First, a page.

James Newman, 58, briefly talks about his injuries incurred in a 1982 robbery of the convenience store where he worked in downtown Chattanooga.

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Searching for saviors

Sometimes it's hard for James Newman to find the right thing to say.

When he speaks, the words come out haltingly as he forces them out one or two at a time with a murmur.

He reaches back into his memory to find the name of a city he used to live in or a girl he used to date, but the phrase gets caught somewhere between his mind and his mouth, slowing conversation to a crawl.

"Murna. Murna," he repeats over and over, eyes closed, as he searches for the word "Murfreesboro" while sitting on his porch swing.

His health issues aren't limited to speech. The entire right side of his body doesn't respond to commands as well as it should.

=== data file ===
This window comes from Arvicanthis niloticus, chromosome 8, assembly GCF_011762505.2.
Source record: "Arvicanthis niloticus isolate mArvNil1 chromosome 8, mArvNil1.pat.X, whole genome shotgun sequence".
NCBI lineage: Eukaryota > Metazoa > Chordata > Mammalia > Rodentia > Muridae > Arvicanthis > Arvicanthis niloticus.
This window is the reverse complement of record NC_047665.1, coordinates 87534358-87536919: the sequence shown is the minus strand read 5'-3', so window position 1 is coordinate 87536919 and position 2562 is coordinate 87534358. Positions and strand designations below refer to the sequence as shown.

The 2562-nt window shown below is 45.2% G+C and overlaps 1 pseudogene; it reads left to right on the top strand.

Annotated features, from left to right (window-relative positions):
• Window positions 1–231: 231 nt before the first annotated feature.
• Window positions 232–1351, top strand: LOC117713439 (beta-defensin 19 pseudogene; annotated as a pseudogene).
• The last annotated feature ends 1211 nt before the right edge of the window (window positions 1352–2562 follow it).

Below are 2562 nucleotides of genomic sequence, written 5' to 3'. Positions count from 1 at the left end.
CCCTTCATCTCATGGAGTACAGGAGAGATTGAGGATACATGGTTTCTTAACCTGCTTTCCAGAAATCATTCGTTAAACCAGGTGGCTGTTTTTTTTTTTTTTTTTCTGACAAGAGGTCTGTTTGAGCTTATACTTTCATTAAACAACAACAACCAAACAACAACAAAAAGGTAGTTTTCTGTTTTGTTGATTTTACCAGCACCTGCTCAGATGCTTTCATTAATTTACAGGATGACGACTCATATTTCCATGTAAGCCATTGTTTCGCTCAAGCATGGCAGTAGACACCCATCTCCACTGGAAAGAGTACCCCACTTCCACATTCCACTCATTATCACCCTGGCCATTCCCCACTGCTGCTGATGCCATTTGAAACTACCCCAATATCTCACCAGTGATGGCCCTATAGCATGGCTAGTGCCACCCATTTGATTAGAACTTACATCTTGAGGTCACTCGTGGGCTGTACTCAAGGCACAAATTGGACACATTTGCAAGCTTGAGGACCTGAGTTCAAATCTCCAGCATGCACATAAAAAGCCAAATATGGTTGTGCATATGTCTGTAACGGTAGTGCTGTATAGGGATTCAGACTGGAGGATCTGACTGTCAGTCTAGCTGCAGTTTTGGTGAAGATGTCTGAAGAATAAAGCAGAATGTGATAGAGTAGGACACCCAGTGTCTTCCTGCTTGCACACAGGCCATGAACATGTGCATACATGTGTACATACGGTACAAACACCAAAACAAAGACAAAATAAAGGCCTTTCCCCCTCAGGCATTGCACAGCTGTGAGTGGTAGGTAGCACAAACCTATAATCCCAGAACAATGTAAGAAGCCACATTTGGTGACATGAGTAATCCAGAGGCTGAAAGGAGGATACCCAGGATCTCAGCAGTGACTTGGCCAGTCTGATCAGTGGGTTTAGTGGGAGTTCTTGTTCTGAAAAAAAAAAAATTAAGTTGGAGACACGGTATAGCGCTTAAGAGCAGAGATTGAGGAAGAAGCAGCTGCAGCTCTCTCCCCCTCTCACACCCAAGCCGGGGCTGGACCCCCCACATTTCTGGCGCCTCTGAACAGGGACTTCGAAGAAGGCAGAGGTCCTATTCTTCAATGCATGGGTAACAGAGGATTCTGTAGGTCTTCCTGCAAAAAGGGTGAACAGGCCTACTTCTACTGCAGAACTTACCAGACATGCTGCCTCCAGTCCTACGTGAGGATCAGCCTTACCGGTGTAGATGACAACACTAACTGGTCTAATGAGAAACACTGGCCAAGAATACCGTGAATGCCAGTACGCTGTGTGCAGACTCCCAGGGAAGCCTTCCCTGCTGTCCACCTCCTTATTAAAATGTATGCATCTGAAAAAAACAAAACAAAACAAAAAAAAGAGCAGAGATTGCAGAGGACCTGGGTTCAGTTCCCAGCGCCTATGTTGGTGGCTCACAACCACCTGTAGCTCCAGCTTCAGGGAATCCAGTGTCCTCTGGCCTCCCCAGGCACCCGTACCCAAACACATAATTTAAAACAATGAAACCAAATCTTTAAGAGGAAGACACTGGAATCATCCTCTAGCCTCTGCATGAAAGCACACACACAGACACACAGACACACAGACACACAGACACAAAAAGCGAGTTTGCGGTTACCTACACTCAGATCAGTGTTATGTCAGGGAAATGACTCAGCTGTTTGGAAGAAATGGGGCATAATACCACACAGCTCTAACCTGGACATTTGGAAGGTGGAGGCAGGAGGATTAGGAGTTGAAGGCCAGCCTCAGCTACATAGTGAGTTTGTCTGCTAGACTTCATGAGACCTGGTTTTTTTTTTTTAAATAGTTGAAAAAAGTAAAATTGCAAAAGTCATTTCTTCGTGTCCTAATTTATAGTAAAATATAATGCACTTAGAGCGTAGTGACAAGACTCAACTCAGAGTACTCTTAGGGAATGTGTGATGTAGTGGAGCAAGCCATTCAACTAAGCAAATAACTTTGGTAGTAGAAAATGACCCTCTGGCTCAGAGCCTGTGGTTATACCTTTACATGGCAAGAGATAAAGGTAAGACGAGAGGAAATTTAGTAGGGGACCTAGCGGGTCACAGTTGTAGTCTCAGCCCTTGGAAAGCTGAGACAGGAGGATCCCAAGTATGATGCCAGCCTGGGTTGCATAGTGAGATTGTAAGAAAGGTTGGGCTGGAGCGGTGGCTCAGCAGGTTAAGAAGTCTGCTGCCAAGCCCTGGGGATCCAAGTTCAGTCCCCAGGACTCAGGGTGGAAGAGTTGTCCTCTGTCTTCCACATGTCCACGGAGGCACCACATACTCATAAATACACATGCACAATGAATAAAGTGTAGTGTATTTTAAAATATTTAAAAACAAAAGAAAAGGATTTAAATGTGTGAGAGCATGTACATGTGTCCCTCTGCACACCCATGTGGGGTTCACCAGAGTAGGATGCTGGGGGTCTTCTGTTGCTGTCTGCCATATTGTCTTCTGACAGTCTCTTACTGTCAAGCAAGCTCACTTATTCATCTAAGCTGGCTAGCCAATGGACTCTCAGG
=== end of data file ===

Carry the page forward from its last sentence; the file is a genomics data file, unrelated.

His arm is permanently crooked up to his side, and his fingers are bent and locked into a tangled fist. His leg won't bend properly, forcing him to shuffle slightly as he walks around his home.

A palm-sized, raised area on the left side of his shaved head marks the source of his problems — the place where a bullet ripped through his skull 34 years ago, scattering bone fragments throughout his brain.

He knocks on the steel hidden under his skin with a knuckle.

"Plate," he says.

James shouldn't be alive today. In fact, if it weren't for the quick thinking of three good Samaritans, three kids who weren't even in their double digits, he wouldn't be.